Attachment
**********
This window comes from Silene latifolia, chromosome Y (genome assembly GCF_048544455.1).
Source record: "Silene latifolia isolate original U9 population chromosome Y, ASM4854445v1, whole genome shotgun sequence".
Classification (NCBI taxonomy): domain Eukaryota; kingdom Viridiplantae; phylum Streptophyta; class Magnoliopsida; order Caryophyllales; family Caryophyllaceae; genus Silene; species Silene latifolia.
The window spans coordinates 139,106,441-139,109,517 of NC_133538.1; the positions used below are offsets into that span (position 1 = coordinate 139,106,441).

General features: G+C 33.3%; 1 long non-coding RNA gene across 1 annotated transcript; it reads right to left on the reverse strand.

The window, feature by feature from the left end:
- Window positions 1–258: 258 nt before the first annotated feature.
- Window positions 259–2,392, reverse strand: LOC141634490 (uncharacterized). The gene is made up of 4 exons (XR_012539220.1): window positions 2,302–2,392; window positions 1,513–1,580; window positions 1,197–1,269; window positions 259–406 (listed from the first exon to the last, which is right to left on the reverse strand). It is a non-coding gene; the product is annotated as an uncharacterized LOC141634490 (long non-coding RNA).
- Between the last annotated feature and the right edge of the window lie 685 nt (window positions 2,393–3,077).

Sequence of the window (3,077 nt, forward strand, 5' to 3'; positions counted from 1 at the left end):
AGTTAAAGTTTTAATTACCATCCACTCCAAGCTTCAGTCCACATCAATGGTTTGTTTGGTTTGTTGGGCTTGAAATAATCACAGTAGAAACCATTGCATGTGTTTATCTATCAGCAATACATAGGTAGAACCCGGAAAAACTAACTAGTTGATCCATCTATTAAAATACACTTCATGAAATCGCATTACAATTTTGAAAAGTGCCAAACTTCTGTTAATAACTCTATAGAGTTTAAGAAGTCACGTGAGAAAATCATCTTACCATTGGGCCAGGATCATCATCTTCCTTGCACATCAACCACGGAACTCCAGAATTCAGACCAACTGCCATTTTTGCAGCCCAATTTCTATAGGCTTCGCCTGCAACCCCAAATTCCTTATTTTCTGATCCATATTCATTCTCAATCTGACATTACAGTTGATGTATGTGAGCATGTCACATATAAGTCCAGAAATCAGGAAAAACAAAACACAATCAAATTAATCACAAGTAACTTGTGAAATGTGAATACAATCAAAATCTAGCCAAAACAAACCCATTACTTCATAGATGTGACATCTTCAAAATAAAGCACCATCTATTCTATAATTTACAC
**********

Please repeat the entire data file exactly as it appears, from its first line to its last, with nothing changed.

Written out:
This window comes from Silene latifolia, chromosome Y (genome assembly GCF_048544455.1).
Source record: "Silene latifolia isolate original U9 population chromosome Y, ASM4854445v1, whole genome shotgun sequence".
Classification (NCBI taxonomy): domain Eukaryota; kingdom Viridiplantae; phylum Streptophyta; class Magnoliopsida; order Caryophyllales; family Caryophyllaceae; genus Silene; species Silene latifolia.
The window spans coordinates 139,106,441-139,109,517 of NC_133538.1; the positions used below are offsets into that span (position 1 = coordinate 139,106,441).

General features: G+C 33.3%; 1 long non-coding RNA gene across 1 annotated transcript; it reads right to left on the reverse strand.

The window, feature by feature from the left end:
- Window positions 1–258: 258 nt before the first annotated feature.
- Window positions 259–2,392, reverse strand: LOC141634490 (uncharacterized). The gene is made up of 4 exons (XR_012539220.1): window positions 2,302–2,392; window positions 1,513–1,580; window positions 1,197–1,269; window positions 259–406 (listed from the first exon to the last, which is right to left on the reverse strand). It is a non-coding gene; the product is annotated as an uncharacterized LOC141634490 (long non-coding RNA).
- Between the last annotated feature and the right edge of the window lie 685 nt (window positions 2,393–3,077).

Sequence of the window (3,077 nt, forward strand, 5' to 3'; positions counted from 1 at the left end):
AGTTAAAGTTTTAATTACCATCCACTCCAAGCTTCAGTCCACATCAATGGTTTGTTTGGTTTGTTGGGCTTGAAATAATCACAGTAGAAACCATTGCATGTGTTTATCTATCAGCAATACATAGGTAGAACCCGGAAAAACTAACTAGTTGATCCATCTATTAAAATACACTTCATGAAATCGCATTACAATTTTGAAAAGTGCCAAACTTCTGTTAATAACTCTATAGAGTTTAAGAAGTCACGTGAGAAAATCATCTTACCATTGGGCCAGGATCATCATCTTCCTTGCACATCAACCACGGAACTCCAGAATTCAGACCAACTGCCATTTTTGCAGCCCAATTTCTATAGGCTTCGCCTGCAACCCCAAATTCCTTATTTTCTGATCCATATTCATTCTCAATCTGACATTACAGTTGATGTATGTGAGCATGTCACATATAAGTCCAGAAATCAGGAAAAACAAAACACAATCAAATTAATCACAAGTAACTTGTGAAATGTGAATACAATCAAAATCTAGCCAAAACAAACCCATTACTTCATAGATGTGACATCTTCAAAATAAAGCACCATCTATTCTATAATTTACAC